Recent satellite imagery has revealed that Chinese forces have embarked on a significant construction project in the Aksai Chin region, east of the Line of Actual Control (LAC), a territory historically claimed by India.
The images, obtained by NDTV from Maxar and analysed by international geo-intelligence experts, depict the construction of reinforced tunnels and shelters carved into a hillside along a narrow river valley, around 60 kilometres east of the Depsang Plains in Northern Ladakh.
Experts have identified at least 11 portals or shafts that have been bored into the rockface on both sides of the river valley. The construction activity, which has been ongoing for several months, is believed to be an effort to provide protection to soldiers and heavy weaponry, shielding them from potential Indian airstrikes and extended-range artillery attacks.
Damien Symon, a prominent satellite imagery expert at The Intel Lab, suggests that China's actions in Aksai Chin appear to be driven by a desire to counterbalance the current advantage held by the Indian Air Force in the region.
"By establishing underground facilities and developing subterranean infrastructure in such proximity to the border, Chinese strategists seem to be aiming to counterbalance the current advantage held by the Indian Air Force in Aksai Chin," he was quoted by NDTV as saying.
The CEO of NewSpace Research & Technologies, Sameer Joshi, points out that since the Galwan clash, the Indian Army has significantly enhanced its offensive capabilities, particularly in terms of long-range tube and rocket artillery. Joshi asserts that China's decision to construct these underground facilities is a direct response to India's increased offensive potential.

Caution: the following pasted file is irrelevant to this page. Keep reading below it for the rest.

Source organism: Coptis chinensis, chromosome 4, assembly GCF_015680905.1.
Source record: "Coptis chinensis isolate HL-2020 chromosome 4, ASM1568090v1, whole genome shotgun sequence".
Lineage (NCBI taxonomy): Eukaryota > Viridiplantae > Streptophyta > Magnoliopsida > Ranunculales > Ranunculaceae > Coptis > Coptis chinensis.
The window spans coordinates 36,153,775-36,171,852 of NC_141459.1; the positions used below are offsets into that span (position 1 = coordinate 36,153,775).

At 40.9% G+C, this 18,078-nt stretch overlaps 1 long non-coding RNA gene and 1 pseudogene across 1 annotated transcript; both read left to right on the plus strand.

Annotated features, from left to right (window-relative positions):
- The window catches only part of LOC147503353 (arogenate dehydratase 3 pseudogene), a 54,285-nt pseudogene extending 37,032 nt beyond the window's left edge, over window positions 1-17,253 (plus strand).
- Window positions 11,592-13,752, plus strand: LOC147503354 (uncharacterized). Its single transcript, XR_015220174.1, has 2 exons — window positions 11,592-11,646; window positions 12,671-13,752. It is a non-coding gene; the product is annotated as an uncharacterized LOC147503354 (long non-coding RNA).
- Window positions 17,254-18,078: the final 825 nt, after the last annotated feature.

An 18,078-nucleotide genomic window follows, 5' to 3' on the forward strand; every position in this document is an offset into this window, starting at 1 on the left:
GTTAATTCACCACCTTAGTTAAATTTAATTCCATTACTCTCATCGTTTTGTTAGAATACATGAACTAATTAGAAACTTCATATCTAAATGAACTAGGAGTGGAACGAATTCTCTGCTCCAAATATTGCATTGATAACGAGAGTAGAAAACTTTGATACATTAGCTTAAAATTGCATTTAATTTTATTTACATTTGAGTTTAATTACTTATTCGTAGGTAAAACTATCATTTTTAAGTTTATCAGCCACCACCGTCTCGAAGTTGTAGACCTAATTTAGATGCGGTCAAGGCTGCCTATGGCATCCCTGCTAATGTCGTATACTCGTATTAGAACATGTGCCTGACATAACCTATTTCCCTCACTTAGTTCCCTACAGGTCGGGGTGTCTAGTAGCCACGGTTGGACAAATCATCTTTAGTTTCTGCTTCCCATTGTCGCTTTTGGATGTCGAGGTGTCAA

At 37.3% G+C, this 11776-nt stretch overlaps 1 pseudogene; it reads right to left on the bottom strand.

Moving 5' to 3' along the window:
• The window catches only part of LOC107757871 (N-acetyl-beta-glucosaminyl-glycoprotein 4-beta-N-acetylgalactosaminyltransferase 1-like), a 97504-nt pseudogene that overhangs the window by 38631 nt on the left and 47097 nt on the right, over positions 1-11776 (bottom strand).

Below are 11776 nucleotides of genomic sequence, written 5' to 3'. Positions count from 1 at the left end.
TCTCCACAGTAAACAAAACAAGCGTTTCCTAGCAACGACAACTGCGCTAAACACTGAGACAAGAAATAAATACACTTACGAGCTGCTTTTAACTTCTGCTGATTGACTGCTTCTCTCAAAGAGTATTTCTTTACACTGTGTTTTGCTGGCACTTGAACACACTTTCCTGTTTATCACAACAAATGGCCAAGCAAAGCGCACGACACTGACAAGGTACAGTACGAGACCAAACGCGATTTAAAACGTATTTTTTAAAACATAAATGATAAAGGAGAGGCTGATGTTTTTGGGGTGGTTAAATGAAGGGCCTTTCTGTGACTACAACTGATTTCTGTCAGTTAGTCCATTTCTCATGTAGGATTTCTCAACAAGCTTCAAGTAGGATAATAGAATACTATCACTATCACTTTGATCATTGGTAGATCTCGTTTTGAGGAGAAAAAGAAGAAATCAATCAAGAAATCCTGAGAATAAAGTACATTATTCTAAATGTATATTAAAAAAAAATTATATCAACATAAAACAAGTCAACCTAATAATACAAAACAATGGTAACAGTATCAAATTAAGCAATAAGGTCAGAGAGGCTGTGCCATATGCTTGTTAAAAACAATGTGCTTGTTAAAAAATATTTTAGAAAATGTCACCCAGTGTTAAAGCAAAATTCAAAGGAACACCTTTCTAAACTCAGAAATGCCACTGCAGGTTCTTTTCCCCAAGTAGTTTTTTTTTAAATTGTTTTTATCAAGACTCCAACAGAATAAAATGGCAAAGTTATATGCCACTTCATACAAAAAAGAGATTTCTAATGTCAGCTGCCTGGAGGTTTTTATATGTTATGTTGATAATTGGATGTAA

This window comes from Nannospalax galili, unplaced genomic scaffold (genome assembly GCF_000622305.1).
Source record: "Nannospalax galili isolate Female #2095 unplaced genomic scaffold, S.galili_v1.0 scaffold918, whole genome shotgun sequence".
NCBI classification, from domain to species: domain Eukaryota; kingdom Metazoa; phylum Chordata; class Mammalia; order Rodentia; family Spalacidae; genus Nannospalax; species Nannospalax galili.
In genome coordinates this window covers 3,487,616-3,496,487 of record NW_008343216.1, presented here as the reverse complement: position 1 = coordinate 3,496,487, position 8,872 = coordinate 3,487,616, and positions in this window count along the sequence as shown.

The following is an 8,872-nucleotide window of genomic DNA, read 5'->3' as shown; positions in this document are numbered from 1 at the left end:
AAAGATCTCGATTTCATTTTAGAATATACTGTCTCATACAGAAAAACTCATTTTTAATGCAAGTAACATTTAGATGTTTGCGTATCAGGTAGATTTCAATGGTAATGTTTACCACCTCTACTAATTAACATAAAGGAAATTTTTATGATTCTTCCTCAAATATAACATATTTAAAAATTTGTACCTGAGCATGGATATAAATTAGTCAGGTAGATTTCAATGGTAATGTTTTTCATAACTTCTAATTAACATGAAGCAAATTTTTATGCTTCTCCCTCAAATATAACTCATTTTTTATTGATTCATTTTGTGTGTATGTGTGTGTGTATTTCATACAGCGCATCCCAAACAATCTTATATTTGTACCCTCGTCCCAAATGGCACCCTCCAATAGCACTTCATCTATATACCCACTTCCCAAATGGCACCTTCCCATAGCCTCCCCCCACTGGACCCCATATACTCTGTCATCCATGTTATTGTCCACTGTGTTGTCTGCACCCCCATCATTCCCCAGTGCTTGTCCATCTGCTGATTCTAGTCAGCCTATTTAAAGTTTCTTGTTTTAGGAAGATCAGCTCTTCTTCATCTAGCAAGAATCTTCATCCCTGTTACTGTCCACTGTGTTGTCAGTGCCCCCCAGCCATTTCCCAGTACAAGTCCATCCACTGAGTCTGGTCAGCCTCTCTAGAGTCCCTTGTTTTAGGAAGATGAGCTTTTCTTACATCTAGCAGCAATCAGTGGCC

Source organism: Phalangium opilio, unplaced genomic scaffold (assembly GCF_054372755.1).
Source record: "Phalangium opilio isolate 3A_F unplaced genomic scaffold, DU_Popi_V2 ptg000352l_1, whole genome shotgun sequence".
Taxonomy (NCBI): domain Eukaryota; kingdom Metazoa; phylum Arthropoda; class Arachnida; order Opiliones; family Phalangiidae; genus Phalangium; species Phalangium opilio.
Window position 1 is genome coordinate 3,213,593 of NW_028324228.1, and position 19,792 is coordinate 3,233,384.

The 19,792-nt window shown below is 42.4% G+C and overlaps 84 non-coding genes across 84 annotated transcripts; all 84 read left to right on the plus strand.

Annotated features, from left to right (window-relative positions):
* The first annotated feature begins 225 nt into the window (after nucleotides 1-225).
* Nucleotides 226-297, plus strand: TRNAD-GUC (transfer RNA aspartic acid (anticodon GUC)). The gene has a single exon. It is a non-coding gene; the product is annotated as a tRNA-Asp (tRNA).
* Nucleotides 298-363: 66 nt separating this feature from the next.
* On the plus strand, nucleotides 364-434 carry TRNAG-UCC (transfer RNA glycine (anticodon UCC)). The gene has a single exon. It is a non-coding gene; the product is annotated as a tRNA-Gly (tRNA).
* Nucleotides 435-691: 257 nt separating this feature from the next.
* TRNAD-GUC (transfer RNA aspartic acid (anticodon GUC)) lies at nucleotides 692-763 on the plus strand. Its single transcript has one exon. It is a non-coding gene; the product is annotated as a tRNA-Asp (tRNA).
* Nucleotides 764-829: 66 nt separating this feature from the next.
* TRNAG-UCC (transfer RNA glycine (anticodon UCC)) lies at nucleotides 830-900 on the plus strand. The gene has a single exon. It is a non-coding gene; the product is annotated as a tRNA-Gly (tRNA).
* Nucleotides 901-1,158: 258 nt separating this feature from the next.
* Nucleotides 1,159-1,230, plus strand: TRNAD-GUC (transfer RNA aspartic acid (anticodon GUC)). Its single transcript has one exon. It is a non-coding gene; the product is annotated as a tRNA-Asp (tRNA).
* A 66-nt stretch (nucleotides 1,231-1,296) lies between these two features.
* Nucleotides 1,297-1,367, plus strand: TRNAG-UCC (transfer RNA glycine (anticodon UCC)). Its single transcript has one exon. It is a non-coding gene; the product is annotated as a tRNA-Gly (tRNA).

"The Chinese decision to carve into hillsides, Mr Joshi says, is directly linked to greater Indian offensive capability," the report says.
"The massive construction activity, including hardened shelters, bunkers, tunnels, and the widening of roads is being done to mitigate this clear and present danger which the Indian Army has imposed on the Chinese deployment doctrine in Tibet," it quotes Joshi as saying.
The Indian Air Force maintains several key airbases along the Ladakh front, with Srinagar and Avantipura being traditional frontline fighter bases.
However, reports indicate that the Indian Air Force is also considering extending the runway at the Air Landing Ground in Nyoma, situated at an altitude of 13,700 feet near Pangong Lake. This extension would bring fighter aircraft within a proximity of less than 50 km from the LAC with China in eastern Ladakh.
As tensions continue to rise in the region, Sim Tack, Chief Military Analyst at Force Analysis, a conflict and defence policy analysis firm, suggests that China's construction of reinforced positions and underground storage facilities indicate a clear strategy to strengthen its military presence in Ladakh. These measures are aimed at bolstering China's ability to sustain operations and minimise attrition in the event of a full-scale military escalation in the region.
The developments in Aksai Chin come as both India and China maintain a wary eye on each other's military movements, raising concerns of a potential escalation in a long-standing territorial dispute.
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